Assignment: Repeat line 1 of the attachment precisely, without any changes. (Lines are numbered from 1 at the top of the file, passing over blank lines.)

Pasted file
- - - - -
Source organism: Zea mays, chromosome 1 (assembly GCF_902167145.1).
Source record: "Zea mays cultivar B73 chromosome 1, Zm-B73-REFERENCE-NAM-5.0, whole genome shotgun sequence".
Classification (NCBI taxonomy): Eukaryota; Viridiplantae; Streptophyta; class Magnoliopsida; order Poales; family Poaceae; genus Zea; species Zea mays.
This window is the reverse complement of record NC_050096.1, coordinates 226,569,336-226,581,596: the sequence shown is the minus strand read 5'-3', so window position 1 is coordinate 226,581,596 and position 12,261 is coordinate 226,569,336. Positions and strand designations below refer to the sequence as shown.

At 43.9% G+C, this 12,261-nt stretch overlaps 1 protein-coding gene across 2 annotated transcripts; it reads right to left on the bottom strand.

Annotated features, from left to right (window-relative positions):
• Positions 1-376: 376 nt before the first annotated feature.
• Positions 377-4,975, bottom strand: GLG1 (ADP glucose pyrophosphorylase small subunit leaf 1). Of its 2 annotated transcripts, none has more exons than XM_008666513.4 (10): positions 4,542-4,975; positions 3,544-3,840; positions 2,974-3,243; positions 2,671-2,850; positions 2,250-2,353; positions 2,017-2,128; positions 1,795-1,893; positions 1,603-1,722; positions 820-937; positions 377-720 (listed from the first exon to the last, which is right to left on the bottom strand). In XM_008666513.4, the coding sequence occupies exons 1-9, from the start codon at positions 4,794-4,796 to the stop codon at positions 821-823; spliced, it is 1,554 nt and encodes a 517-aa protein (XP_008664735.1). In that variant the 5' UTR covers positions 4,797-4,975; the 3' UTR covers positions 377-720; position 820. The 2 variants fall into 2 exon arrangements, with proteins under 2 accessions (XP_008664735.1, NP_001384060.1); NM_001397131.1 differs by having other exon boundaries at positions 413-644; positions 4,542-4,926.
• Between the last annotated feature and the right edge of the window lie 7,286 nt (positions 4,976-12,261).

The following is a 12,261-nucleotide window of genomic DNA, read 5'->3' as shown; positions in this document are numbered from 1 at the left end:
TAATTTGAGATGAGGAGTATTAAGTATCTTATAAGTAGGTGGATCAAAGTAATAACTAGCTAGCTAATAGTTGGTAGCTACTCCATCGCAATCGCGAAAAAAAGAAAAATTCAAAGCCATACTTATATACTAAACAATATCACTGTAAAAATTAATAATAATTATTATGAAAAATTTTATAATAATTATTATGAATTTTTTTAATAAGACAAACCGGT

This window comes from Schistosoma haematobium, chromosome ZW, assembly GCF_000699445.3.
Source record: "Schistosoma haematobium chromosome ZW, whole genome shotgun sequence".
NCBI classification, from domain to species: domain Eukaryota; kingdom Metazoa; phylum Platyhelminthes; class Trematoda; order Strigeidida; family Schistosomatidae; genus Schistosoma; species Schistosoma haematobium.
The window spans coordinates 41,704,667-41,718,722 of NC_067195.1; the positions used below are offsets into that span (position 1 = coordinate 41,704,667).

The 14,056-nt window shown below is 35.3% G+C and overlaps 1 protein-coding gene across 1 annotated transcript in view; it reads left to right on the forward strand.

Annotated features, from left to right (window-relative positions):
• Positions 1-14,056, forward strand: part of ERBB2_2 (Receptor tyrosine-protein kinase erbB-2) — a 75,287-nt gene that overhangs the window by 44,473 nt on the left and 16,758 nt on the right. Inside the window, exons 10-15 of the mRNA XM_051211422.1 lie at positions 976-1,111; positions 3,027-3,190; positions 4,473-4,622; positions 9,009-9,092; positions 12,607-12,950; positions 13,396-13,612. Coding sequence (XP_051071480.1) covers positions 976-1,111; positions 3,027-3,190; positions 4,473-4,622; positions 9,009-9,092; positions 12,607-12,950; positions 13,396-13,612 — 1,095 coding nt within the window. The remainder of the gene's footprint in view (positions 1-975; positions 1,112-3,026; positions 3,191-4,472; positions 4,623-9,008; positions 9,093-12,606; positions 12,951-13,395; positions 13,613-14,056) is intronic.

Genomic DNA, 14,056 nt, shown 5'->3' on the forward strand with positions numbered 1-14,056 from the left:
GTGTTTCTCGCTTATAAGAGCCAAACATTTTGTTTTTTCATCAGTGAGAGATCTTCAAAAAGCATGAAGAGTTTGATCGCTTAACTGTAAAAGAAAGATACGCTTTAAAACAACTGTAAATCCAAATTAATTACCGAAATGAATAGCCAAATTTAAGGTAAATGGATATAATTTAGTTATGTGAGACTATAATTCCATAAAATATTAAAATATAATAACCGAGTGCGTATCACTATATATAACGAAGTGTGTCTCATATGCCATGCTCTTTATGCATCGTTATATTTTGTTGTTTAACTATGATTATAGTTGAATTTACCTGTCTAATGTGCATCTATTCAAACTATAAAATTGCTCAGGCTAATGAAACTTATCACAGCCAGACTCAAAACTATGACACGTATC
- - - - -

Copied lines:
Source organism: Zea mays, chromosome 1 (assembly GCF_902167145.1).